Wednesday morning began with Donnells presentation on photovoltaic panels, Photovoltaic Arrays. He spoke about the causes of PV panel fires, the necessity of proper installation and maintenance, and the challenges the panels pose for firefighters. He concluded by explaining the lessons learned from four costly fire losses involving PV panels, including the recent Dietz and Watson fire in southern New Jersey. The last presentation, Persistent Myth of Post-Flashover Fire Dynamics, centered on how compartment fire ventilation impacts burn patterns. Cox explained that it is a common assumption in fire investigation that the fire originated where the damage is most severe. But frequently, changes in ventilation can move the flame front many feet away from the origin and toward the vent, damaging the compartment near the vent more than near the origin. The seminar concluded with a tour of UL.

PDF’s of two of the slide presentations can be accessed below. When other approvals are obtained, these presentations also will be posted here.
Daniel Madrzykowski (National Institute of Standards and Technology)
James Golinveaux (Tyco)

The Chicago Chapter would like to thank the speakers for their time, UL for providing the venue and a tour of their facilities, and lastly the attendees for supporting this new venture. It is our intent to make the Spring Educational Event an annual event. Our goal is to provide a local opportunity to learn about and discuss emerging issues in fire protection and network with other professionals. We hope to develop the seminar over the next couple years to ultimately draw national attention to the seminar and to Chicago. Nine PDHs were provided to all attending engineers requesting them.

(submitted by Kelly Opert /Kim Mniszewski, 4/18/14)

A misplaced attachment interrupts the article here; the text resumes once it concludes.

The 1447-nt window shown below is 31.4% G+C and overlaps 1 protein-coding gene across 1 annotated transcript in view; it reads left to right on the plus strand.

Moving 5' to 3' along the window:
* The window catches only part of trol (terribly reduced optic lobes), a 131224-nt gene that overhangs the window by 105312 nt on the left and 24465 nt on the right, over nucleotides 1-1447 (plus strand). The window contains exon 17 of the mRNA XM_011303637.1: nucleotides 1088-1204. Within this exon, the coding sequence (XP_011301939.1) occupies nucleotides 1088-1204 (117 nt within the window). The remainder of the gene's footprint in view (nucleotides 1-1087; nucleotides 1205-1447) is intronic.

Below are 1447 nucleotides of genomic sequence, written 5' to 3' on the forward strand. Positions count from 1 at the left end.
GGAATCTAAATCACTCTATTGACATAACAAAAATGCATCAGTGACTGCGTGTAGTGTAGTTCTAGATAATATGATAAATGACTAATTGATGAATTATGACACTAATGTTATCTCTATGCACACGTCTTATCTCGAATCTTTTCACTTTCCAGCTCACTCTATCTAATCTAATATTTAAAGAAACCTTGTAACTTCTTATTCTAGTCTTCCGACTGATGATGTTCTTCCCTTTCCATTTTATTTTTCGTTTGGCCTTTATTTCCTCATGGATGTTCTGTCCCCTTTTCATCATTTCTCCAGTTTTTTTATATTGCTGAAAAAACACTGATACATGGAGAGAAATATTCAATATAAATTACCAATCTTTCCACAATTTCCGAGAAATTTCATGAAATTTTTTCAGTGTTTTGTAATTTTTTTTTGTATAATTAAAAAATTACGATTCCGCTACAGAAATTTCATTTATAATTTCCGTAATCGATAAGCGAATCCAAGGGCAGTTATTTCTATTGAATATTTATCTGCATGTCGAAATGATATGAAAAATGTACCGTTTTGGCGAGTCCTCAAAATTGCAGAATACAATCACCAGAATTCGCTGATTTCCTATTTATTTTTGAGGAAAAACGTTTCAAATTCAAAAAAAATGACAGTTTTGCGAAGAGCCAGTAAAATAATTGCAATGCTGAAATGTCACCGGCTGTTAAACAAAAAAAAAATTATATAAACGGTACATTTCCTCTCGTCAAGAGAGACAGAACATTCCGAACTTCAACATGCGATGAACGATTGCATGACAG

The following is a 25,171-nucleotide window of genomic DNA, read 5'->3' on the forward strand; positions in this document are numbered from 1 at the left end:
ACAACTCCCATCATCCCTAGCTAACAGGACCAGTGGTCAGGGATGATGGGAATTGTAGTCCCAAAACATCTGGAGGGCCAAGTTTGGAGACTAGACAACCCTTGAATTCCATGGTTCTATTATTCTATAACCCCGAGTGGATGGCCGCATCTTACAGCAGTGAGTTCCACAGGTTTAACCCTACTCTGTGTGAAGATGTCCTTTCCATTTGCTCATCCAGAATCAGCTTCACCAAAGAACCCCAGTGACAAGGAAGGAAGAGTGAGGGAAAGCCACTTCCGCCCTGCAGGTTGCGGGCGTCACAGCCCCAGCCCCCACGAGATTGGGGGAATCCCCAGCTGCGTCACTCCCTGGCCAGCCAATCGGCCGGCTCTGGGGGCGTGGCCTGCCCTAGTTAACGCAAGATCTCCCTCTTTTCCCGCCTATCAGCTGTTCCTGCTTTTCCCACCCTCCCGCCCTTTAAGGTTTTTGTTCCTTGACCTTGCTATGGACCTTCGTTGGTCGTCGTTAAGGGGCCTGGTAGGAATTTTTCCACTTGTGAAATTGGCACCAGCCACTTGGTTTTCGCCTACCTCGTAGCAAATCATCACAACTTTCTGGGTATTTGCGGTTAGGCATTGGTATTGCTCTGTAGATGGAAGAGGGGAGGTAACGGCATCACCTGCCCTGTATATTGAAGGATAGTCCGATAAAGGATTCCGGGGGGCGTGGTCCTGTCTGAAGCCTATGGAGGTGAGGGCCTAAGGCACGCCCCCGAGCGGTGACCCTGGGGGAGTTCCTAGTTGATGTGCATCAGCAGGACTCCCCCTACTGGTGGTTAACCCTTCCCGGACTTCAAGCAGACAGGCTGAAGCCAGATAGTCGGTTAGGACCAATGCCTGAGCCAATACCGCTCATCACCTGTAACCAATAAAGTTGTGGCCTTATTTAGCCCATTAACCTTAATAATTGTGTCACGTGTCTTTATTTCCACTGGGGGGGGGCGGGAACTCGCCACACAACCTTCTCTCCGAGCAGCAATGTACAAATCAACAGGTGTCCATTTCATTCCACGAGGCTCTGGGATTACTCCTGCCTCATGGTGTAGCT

January 2014 Luncheon Seminar ”Power Surges – Their Causes and Effects in Residential Settings”

The Chicago SFPE chapter meeting on January 13, 2014, was held at the William Tell, Holiday Inn Countryside. The speaker was Paul McCoy, a consultant and former Senior Executive with Commonwealth Edison, and IIT graduate in electrical engineering.

Paul gave a fascinating presentation on the types of power surges that can occur in residential distribution systems, as caused by nature or the utility network. There was some discussion of lightning and its effects, but Paul focused mainly on problems with the utility network. There are a whole myriad of possible problems with the network, which may include those caused by switching, maintenance, regulation failures, etc. The most serious are those that involve extended high voltage, such as may result from momentary high voltage line contact with a lower voltage distribution line. Resulting damage can be extensive and include damage to appliance controls, HVAC controls/motors, contactors, exploding light bulbs, destroyed surge protectors, destroyed plug-in timers, sparking outlets, etc. Fires are certainly possible from these events, where light combustibles, e.g. drapes, etc.., are in the immediate area of failed components inside residential facilities. Paul gave some examples of surge damage from his own home town, Western Springs, IL.

Some devices such as a whole house surge protector can prevent damage from some of these events. Point-of-Use surge protectors are useful but are less effective.

A Powerpoint presentation is available here for your convenience in reviewing his entire presentation.

(submitted by K. Mniszewski, 1/20/14)